Temperature-taking Tips

By Dr. Ramaz Mitaishvili
Fever is nothing to fool around with in young children. If your child feels warm
or seems under the weather, you probably should take his or her temperature.
Sounds simple enough, but if you're new to it, you probably have a few
questions. What kind of thermometer should you use? Should you take a baby's
temperature the same way you take the temperature of a five-year-old? Here
are the answers.
New thermometer options
If you grew up before the 1980s, your parents probably took your temperature
with a glass mercury thermometer — a skinny tube with a narrow, rounded tip
containing mercury. Such thermometers are becoming scarce these days
because the mercury they contain creates health and environmental risks. Since
2001, the American Academy of Pediatrics has recommended against the use of
mercury thermometers.
But you can still choose among many types of thermometers. Thermometers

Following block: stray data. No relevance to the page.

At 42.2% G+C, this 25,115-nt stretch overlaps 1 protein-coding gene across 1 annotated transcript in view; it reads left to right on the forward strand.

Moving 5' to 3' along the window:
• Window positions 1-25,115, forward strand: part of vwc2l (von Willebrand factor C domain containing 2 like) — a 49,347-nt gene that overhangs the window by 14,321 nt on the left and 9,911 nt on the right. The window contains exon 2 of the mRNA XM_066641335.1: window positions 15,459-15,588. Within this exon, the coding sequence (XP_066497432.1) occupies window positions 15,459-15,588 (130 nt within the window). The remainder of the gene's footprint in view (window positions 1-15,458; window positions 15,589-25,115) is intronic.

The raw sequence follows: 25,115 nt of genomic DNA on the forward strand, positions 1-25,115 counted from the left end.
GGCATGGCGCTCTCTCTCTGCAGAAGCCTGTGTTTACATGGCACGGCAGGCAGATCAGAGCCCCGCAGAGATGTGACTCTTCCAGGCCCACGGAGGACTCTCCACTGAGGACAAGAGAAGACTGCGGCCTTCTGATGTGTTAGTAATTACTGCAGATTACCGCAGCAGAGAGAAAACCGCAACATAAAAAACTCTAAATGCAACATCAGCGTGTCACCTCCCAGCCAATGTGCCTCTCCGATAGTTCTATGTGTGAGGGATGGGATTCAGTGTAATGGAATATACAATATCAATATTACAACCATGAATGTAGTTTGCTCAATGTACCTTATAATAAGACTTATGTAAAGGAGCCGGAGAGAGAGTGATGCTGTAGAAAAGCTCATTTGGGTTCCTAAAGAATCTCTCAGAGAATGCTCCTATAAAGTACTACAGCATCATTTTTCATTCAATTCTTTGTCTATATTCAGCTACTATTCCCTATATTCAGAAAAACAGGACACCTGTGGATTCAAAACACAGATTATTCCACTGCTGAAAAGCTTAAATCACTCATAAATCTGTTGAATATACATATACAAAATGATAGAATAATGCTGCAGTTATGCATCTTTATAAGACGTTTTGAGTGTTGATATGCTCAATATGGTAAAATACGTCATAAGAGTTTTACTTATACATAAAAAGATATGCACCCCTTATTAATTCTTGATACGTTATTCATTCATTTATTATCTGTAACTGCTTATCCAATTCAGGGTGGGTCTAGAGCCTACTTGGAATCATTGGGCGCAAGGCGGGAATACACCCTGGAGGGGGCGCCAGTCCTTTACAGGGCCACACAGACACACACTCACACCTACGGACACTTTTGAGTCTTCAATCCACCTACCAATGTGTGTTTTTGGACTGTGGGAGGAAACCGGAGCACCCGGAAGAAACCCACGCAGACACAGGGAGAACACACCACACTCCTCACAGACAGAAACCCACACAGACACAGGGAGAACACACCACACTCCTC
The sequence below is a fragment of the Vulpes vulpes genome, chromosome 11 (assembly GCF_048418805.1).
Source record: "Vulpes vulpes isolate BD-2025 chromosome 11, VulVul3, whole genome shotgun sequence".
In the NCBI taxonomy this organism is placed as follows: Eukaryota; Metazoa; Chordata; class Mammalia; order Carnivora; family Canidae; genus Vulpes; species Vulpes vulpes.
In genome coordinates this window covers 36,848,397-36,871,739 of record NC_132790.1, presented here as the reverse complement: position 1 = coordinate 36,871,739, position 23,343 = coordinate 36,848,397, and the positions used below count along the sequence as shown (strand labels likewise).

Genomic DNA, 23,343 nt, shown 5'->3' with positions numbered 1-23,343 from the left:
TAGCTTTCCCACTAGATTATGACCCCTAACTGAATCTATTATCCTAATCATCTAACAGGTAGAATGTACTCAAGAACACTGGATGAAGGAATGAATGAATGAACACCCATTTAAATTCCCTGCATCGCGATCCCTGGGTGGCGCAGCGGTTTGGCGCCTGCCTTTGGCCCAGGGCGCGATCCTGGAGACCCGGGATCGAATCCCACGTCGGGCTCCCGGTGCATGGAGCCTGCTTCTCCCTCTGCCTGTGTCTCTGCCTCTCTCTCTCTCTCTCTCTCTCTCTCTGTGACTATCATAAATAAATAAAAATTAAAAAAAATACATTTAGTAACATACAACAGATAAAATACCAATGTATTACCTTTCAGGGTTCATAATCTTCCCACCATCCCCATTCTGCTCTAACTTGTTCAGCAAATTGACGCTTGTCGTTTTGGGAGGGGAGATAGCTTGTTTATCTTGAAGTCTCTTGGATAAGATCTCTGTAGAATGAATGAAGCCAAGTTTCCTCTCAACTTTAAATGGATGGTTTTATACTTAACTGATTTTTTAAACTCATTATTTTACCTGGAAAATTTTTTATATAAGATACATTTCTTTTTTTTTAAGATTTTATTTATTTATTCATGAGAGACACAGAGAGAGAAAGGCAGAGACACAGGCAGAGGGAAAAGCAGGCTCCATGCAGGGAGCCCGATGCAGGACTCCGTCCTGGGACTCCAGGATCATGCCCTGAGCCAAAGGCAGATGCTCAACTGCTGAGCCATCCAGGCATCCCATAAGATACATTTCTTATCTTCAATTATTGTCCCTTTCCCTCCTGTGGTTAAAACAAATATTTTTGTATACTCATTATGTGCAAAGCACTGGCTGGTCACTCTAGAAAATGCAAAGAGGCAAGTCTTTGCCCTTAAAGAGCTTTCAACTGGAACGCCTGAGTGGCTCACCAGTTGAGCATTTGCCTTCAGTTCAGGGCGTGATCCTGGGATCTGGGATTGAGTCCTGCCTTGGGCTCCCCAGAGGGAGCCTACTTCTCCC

with newer designs, in fact, may be easier to use and to read than mercury
thermometers. And, all the better for your child, they give you a very quick
How to take a child's temperature
The best method depends on the child's age.
Newborns. For babies less than 3 months old, start with an armpit (axillary)
temperature. If it's higher than 99 F (37.2 C), take a second measurement
rectally. A rectal measurement of temperature is more accurate than an axillary
measurement. Rectal temperatures higher than 100.5 F in infants require
immediate medical attention.
3 months old to 4 years old. For this age group, doctors recommend using a
rectal thermometer or an electronic pacifier thermometer. For children 3 months
or older, an ear thermometer can be used.
Five years and older. After age 4, most children are able to hold an oral digital
thermometer under the tongue for the short time it takes to get a temperature
reading. Once children start school, doctors say it's preferable to take their
temperature by mouth.
Instructions vary depending on the type of thermometer and the method you
use — oral, rectal, axillary or ear. One safety rule applies to all methods and
thermometers: Don't leave your child unattended with a thermometer in his or
her mouth, armpit or rectum. Similarly, you — not your child — should insert an
ear thermometer and hold it in place.

Color I Color II Color III

Log In or Register